Woolies helps Foodbank net record donations

Posted by Nicole Eckersley on 20th July 2010

Foodbank has hit a record high for donations, receiving over 2.3 million kg of food from Woolworths over the past 12 months, thanks to a ‘reverse logistics’ initiative to reroute non-saleable products from the supermarket’s outlets.

The initiative brings non-saleable products from 825 metro and country Woolworths locations, by identifying and collecting them at store level, then delivering them back to distribution centres in trucks that would normally return empty.

Foodbank, Australia’s largest hunger relief organisation, acts as a ‘pantry’ for the welfare sector by collecting food and grocery donations from major food manufacturers and retailers, and distributing them to charities, who then use them to provide meals. Over 2200 charities make their free meals from Foodbank ingredients, and the group boasts 36 national and 450 smaller donor partners.

Foodbank Australia’s Chief Executive, John Webster, was positive about the implementation of the reverse logistics plan.

“This initiative resulted in Woolworths being our single largest donor in the past year with a record contribution, an amazing 2.3 million kilograms. Commitment and innovation at this level by Foodbank’s donors is vital if Foodbank is to address the needs of those Australians who can’t afford to put dinner on the table every night.”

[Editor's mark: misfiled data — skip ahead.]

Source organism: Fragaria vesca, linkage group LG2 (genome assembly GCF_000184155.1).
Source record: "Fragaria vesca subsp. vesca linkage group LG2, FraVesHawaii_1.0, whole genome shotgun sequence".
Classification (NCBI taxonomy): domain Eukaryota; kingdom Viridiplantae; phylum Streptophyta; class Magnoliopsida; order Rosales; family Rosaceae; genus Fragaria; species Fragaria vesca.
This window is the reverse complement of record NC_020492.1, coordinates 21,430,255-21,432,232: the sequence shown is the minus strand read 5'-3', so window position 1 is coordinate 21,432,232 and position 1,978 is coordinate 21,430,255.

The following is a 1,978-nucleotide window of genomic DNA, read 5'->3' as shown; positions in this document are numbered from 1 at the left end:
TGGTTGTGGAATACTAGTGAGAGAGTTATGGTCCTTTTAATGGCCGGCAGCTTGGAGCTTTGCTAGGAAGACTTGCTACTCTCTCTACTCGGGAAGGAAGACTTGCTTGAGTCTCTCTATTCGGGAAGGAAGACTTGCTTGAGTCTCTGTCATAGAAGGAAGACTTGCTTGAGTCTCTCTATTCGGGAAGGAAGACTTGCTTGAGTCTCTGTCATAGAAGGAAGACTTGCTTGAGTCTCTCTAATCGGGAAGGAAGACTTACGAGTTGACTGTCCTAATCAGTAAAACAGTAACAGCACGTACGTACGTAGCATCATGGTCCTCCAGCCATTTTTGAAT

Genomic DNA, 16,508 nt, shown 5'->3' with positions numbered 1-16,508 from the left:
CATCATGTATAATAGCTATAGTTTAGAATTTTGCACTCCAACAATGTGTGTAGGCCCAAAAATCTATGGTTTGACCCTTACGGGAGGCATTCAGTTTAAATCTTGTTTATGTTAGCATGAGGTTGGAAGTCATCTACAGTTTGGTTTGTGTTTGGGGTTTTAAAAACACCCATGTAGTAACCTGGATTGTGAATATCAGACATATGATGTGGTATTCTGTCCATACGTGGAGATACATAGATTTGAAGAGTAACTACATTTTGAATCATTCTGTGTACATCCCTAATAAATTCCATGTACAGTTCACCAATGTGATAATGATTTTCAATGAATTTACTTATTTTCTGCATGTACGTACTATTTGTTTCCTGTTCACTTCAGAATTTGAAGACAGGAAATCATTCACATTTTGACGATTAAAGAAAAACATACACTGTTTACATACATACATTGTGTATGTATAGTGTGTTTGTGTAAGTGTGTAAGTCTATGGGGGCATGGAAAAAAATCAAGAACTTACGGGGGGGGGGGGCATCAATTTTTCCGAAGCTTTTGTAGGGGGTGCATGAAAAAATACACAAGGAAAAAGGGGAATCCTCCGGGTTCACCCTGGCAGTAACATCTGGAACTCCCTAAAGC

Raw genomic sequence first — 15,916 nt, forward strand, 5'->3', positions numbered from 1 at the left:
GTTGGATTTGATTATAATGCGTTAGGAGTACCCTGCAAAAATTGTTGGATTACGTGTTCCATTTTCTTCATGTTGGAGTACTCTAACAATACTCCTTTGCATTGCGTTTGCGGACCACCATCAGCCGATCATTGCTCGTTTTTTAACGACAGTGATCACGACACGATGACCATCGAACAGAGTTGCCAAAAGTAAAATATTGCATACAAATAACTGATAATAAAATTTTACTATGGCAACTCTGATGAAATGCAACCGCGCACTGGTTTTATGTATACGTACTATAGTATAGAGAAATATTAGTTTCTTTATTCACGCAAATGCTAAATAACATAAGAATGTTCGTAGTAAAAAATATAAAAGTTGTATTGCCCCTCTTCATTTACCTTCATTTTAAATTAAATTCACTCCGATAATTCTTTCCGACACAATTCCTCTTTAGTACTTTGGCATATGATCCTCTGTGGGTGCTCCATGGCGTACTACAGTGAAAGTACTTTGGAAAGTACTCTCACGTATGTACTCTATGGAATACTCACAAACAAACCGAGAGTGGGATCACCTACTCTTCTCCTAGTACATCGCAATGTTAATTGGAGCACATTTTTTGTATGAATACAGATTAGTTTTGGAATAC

Woolworths’ relationship with Foodbank was established 10 years ago with donations of products from its Distribution Centres. Foodbank partners collect food and grocery items that are ‘fit for use’ but not suitable for sale, such as items nearing sell-by dates. Surplus food often goes to landfill but new initiatives from partners like

“Woolworths recognises that we have a significant role in ensuring that food, which for various reasons we cannot sell, is put to the best possible use by turning it into meals. Our long partnership with Foodbank has been vital in ensuring millions of meals are served to Australians who otherwise might have gone hungry,” said Woolworths Director of Supermarkets, Greg Foran.

“Woolworths’ food rescue program aims in 2010 to divert enough food away from landfill to serve two million meals. So not only is this a direct benefit for those in need but there is also a boost to the environment by reducing unnecessary waste.”